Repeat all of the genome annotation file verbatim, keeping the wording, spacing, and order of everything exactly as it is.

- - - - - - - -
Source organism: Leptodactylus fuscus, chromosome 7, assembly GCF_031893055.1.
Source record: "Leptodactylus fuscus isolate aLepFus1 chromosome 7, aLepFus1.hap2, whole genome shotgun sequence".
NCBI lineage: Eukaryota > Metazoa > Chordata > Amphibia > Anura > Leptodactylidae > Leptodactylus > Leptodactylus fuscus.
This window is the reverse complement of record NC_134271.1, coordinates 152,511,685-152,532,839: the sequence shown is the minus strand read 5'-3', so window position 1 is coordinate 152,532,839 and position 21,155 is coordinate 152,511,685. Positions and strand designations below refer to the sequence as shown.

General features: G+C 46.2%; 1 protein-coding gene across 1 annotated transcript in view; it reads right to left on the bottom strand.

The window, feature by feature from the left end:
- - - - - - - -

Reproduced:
Source organism: Leptodactylus fuscus, chromosome 7, assembly GCF_031893055.1.
Source record: "Leptodactylus fuscus isolate aLepFus1 chromosome 7, aLepFus1.hap2, whole genome shotgun sequence".
NCBI lineage: Eukaryota > Metazoa > Chordata > Amphibia > Anura > Leptodactylidae > Leptodactylus > Leptodactylus fuscus.
This window is the reverse complement of record NC_134271.1, coordinates 152,511,685-152,532,839: the sequence shown is the minus strand read 5'-3', so window position 1 is coordinate 152,532,839 and position 21,155 is coordinate 152,511,685. Positions and strand designations below refer to the sequence as shown.

General features: G+C 46.2%; 1 protein-coding gene across 1 annotated transcript in view; it reads right to left on the bottom strand.

The window, feature by feature from the left end: